The Work Number

Guest: Bob Sullivan

Guest: Bob Sullivan

It's a database most people have never heard of. Yet it may have information about your job and salary history - and that information is for sale to employers, lenders, debt collectors and more. Learn about The Work Number - what type of information it contains, who has access to it and how you can find out what it knows about you. Bob Sullivan from NBCNews.com's Red Tape Chronicles shares how it works and what you need to know to protect yourself. This episode aired live February 11, 2013.

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Excerpt from this interview:


It is “perhaps one of the most powerful and private databases of American’s personal information ever created, containing 190 million employment and salary records, covering more than one-third of US adults.” That comes from the opening paragraph of a recent story by Bob Sullivan, author of the very popular blog The Red Tape Chronicles.

I interviewed him recently about what he learned while researching this largely unknown database. He really got my attention when he started talking about how debt collectors use this information. At Credit.com we’ve received numerous complaints from consumers who are being called at work by debt collectors, and this may be the way they are tracking down debtors on the job. Following is an excerpt from that interview, edited slightly for clarity.

Gerri: That’s definitely an attention-getter, this database that’s collecting all this information. Tell us about what it is and what consumers need to know about it.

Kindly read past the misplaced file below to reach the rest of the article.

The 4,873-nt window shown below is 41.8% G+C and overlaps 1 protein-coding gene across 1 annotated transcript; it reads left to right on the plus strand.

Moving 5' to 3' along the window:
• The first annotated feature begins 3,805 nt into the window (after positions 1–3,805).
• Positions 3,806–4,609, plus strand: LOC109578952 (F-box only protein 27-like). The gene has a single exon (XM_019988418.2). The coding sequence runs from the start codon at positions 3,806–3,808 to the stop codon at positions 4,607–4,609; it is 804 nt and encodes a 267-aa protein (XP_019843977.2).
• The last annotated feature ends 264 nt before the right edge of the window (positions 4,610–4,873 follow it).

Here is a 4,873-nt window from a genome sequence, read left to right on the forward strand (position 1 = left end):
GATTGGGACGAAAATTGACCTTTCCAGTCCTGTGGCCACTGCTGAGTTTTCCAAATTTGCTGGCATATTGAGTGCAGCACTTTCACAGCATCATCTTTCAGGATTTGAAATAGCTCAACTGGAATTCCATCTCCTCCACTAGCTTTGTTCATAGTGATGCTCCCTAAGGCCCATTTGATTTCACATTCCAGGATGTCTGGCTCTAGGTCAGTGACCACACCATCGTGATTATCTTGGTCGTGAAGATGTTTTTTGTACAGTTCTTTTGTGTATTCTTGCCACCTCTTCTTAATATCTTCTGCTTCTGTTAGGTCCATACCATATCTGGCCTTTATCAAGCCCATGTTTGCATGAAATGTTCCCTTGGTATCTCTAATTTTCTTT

Bob: It’s called The Work Number and you can see that at TheWorkNumber.com. Despite the fact that it contains information on at least one-third of U.S. adults and probably more, virtually no one has heard of it, even though you have heard of the company who owns it. It’s Equifax, which is one of the nation’s major credit reporting agencies.

The way The Work Number works is that tens of thousands of companies — 20,000 to be exact — sign up with The Work Number and they use (it for) employment verification. When you had a job at a big company and you apply for job at a new company, you put on your resume that you used to work at Company A. Company A hates getting those phone calls where they say, “Hey, can you talk to us about Bob Sullivan? Was he a good worker or did he show up on time?” And so now they outsource that employment verification to The Work Number.

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